A Transgender’s Story: International Day to End Violence against Sex Workers 2013

Asia has one of the worst records of violence against transwomen, especially sex workers. India is no better. (Photo: India HIV/AIDS Alliance)

Asia has one of the worst records of violence against transwomen, especially sex workers. India is no better. (Photo: India HIV/AIDS Alliance)

Sheela (name changed) is in her late twenties. A transgender, she recounts feeling like a women from a very young age. “I soon gave up my boyish lifestyle and started living like a female,” she says. “This did not go well with my family, schoolmates or neighbours. My father took only a few seconds to disown me. A bunch of young men in my neighbourhood even sexually assaulted me,” Sheela adds as tears roll down her face.

Broken yet determined, Sheela changed cities. From Patna in Bihar to the busy streets of Mumbai, she was now struggling to make a living. Here an older transwoman gave her shelter, but without education or connections she was unable to get a job. Being ‘trans’ made the situation more difficult. No one wanted to employ her, even as a waitress, shop assistant or hostess. She was barred from nightclubs and discos. “I wasn’t into sex work. I never wanted to do it. But I had no option,” she recounts.

Sheela’s story is not unique. Thousands of transwomen across India turn to sex work, not as the most attractive job option but as the only option for survival. Doubly stigmatised as transgenders and as sex workers, they are the most common victims of abuse and violence.

“But it’s not easy out there. Competition on the streets is tough,” she says with a momentary smile. “There are too many trans sex workers, younger and more attractive than me, and too few customers,” Sheela adds. “There have even been fights. Customers often refuse to pay, claiming they didn’t know I’m trans. I have been beaten several times.” 

According to reports, Asia has one of the worst records of violence against transwomen, especially sex workers. India is no better. Conservative attitudes and religious beliefs fuel intolerance and allow discrimination, abuse and violence against transgender people, particularly transwomen. Partner violence against transwomen is also high and unreported. Many transwomen drift into abusive and violent relationships because of low self-esteem.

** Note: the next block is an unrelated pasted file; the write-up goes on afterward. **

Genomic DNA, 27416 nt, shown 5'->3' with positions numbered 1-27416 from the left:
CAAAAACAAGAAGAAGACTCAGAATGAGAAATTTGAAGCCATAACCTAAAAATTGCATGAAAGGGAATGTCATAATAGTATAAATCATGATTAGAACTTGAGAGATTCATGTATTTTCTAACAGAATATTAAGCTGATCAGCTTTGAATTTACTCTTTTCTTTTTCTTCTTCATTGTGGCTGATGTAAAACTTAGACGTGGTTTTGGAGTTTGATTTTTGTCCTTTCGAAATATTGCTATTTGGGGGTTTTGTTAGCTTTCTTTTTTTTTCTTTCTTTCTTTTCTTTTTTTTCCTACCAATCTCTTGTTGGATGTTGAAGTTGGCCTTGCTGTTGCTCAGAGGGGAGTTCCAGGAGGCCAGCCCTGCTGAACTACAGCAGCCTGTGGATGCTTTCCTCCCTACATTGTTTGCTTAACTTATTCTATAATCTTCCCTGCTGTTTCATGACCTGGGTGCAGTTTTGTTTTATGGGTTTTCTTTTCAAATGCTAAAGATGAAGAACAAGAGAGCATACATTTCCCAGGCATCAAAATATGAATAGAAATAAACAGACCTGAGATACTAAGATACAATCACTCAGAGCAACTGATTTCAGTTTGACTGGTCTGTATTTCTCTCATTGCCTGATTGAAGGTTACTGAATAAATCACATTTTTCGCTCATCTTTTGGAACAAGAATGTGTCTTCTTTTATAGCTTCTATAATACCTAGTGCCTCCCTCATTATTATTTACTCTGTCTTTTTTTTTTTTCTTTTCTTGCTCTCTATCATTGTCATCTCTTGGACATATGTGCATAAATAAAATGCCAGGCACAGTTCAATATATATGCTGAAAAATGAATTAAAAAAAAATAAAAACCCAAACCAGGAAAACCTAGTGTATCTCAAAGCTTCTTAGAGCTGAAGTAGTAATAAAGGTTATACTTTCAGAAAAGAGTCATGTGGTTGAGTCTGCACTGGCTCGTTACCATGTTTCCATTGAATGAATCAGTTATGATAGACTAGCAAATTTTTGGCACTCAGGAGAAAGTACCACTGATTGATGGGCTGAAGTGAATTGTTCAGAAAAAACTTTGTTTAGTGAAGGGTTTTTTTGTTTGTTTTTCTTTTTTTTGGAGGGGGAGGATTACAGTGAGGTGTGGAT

Sheela has had her share of harassment at the hand of legal authorities. “Police have often harassed and arrested me. Once they found a condom in my bag and charged me with prostitution,” she recalls. “I do not carry condoms anymore and often have unprotected sex.” Recently Sheela found out that she’s HIV-positive. While HIV prevalence is 0.27 percent in the general population, it is estimated to be 8.8% among transgenders and hijras, and stigma often keeps them from accessing treatment and care services.

A recent trans health conference in Philadelphia extensively discussed sex work and violence. A document on violence and criminalisation, endorsed in the final plenary session, declared a set of basic rights relevant to all transpeople, but often denied to them – especially to those in sex work.

The statement demanded the recognition and condemnation of all cases of trans violence as human rights violations. It went on to call for efforts to investigate such cases of violence; to provide fully funded trauma counselling and care for survivors of trans-related violence; to enact laws providing protection against such violence; to provide free and equal access to the justice system for transpeople; and to provide administrative, security and legal personnel with sensitivity training on trans issues, as well as on human rights standards on trans-related issues.

In India, we’re too far behind. Sheela’s story illustrates the range of violence experienced by trans sex workers here. Hopefully, one day, we will we recognize gender diversity and respect sex workers. Until then, we have so much work left to do!

 __________________________

The author of this post, Simran Shaikh, is Programme Officer: Pehchan.

With support from the Global FundPehchan builds the capacity of 200 community-based organisations (CBOs) for men who have sex with men (MSM), transgenders and hijras in 17 states in India to be more effective partners in the government’s HIV prevention programme. By supporting the development of strong CBOs, Pehchan will address some of the capacity gaps that have often prevented CBOs from receiving government funding for much-needed HIV programming. Named Pehchan which in Hindi means ‘identity’, ‘recognition’ or ‘acknowledgement,’ this programme is implemented by India HIV/AIDS Alliance in consortium with Humsafar Trust,  PNRO,  SAATHIISangama, and SIAAP and will reach 453,750 MSM, transgenders and hijras by 2015. It is the Global Fund’s largest single-country grant to date focused on the HIV response for vulnerable sexual minorities.

A Dark Day for India

shaleen_blog2I am crouched over my work desk at the Naz Foundation (India) Trust, combing through another draft of the Public Interest Litigation (PIL) against Section 377 of the Indian Penal Code, which criminalizes homosexuality. This case will be Naz India versus Government of India. This is 1999.

It will be another two years before we file the PIL through our lawyers, the Lawyers Collective HIV/AIDS unit. If the process of drafting the 200-odd page PIL was long and cumbersome, it was a cakewalk compared to the journey ahead.